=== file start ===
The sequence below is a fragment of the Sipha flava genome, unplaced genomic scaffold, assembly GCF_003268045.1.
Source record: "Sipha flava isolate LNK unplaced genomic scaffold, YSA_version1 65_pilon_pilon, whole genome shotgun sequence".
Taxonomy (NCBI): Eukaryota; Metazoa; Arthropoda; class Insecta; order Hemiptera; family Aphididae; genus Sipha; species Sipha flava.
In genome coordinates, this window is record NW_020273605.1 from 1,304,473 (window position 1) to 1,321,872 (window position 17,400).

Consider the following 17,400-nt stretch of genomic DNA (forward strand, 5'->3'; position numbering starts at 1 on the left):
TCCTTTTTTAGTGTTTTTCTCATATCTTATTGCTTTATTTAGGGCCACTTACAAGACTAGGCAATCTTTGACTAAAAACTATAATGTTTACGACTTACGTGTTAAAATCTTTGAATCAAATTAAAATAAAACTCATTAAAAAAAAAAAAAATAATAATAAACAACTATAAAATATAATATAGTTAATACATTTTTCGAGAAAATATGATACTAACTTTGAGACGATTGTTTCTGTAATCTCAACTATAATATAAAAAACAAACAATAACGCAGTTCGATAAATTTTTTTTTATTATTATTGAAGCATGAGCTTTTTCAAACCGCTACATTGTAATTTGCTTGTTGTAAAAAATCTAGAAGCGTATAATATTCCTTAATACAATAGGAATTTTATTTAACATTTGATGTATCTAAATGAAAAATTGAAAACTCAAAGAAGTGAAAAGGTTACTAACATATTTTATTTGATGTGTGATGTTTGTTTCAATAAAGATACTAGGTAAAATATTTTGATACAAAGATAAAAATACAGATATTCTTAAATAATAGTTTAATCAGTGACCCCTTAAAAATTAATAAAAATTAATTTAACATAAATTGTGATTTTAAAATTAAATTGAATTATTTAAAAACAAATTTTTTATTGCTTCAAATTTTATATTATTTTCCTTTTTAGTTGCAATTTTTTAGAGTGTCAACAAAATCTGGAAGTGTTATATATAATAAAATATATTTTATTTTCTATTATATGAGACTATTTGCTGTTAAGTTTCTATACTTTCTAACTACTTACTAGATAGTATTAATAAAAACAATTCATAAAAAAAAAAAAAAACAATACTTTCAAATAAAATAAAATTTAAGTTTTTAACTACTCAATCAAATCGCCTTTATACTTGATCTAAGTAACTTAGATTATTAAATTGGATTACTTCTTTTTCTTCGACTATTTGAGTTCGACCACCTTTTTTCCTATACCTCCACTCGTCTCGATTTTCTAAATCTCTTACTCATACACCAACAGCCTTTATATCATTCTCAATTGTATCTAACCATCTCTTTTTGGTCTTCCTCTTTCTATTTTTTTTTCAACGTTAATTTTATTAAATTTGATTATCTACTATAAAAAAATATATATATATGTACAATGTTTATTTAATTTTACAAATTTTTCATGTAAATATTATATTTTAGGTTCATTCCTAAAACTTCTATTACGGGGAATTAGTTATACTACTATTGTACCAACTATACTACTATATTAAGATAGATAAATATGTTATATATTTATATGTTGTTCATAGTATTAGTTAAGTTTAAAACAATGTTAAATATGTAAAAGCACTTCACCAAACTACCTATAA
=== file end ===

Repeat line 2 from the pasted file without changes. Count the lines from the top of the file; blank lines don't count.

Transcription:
Source record: "Sipha flava isolate LNK unplaced genomic scaffold, YSA_version1 65_pilon_pilon, whole genome shotgun sequence".